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Modulation of intrinsic circuits by serotonin 5-HT3 receptors in developing ferret visual cortex

By Birgit Roerig and Lawrence C. Katz


Serotonergic projections are widespread in the developing neocortex, but their functions are obscure. The effects of 5-HT 3 receptor agonists on cortical circuit response properties were studied in slices of ferret primary visual cortex using high-speed optical imaging of voltage-sensitive dye signals and whole-cell patch-clamp recording. Activation of the 5-HT 3 receptor decreased the amplitude and lateral extent of excitation throughout postnatal development. This effect peaks after eye opening, which indicates a function for serotonergic modulation of circuit responses during the period of refinement of cortical connections. Whole-cell patch-clamp recordings from single neurons revealed that synaptic responses evoked by white matter stimulation were reduced by 5-HT 3 receptor agonists, whereas the During the developmental period before the onset of sensory function, intrinsically generated spontaneous activity is crucial to the differentiation of neocortical circuitry (for review, see Goodman and Shatz, 1993; Katz and Shatz, 1996). In the visual system this activity may originate in the retina (Feller et al., 1996; Weliky and Katz, 1997), the lateral geniculate nucleus, and/or the cortex itself (Ruthazer and Stryker, 1996). Intracortical synaptic activity may also be regulated by inputs from brain regions outside the primary visual pathway. Neuromodulatory brainstem afferents innervate the mammalian neocortex very early during development (DeLima an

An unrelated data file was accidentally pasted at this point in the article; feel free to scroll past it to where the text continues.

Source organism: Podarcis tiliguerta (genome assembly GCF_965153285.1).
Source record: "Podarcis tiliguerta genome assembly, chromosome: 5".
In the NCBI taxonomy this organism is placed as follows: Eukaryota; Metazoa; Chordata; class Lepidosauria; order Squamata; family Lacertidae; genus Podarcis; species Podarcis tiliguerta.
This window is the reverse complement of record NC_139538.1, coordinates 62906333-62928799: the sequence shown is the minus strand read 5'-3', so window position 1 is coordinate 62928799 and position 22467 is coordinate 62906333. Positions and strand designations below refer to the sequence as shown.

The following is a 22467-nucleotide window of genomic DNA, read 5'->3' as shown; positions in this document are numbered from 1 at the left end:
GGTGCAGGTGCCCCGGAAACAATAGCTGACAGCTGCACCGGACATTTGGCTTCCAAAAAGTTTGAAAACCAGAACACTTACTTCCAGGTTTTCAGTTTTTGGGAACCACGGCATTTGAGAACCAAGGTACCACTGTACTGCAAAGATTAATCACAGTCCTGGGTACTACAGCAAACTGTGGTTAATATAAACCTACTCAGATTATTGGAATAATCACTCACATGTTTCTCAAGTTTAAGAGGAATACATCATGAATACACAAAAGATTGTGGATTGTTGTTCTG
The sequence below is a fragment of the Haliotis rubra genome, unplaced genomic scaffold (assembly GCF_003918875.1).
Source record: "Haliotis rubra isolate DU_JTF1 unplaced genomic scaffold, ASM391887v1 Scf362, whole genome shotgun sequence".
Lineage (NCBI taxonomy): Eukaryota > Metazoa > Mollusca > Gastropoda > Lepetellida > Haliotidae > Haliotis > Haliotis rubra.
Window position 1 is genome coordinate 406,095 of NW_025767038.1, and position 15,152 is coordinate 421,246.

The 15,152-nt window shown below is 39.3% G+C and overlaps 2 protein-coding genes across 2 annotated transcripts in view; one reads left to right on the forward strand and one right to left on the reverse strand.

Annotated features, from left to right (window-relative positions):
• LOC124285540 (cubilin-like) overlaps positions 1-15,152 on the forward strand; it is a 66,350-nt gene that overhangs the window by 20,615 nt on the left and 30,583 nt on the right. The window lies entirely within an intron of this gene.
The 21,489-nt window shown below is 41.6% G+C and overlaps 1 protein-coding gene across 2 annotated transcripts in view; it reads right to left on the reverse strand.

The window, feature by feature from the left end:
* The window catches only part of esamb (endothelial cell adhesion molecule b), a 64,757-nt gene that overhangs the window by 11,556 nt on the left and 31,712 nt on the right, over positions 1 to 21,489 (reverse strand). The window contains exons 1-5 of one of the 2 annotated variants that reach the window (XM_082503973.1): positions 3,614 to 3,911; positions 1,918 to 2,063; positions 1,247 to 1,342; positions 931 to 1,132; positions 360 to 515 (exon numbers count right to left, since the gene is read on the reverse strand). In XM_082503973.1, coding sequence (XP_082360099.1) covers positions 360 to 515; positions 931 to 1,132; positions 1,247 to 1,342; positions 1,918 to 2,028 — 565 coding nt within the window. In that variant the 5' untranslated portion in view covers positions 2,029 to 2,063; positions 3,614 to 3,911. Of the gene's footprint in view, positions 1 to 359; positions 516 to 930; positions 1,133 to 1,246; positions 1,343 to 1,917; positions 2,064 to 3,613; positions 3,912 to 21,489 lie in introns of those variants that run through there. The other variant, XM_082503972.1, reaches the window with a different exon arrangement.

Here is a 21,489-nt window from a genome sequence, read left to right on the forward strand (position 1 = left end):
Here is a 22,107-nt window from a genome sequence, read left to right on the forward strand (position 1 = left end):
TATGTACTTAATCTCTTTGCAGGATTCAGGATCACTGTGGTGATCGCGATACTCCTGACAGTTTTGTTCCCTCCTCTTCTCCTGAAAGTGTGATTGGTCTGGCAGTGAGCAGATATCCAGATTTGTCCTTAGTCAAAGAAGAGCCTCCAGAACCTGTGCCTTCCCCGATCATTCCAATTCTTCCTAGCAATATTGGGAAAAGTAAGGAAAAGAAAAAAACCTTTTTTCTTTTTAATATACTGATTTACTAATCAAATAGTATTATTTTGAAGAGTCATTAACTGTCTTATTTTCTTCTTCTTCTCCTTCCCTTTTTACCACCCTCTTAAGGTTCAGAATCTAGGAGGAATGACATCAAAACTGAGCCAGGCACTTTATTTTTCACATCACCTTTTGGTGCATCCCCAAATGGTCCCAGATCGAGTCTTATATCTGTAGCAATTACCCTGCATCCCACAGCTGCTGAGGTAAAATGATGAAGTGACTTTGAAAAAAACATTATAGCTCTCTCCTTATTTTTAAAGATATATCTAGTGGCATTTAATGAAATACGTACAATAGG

Year: 1997
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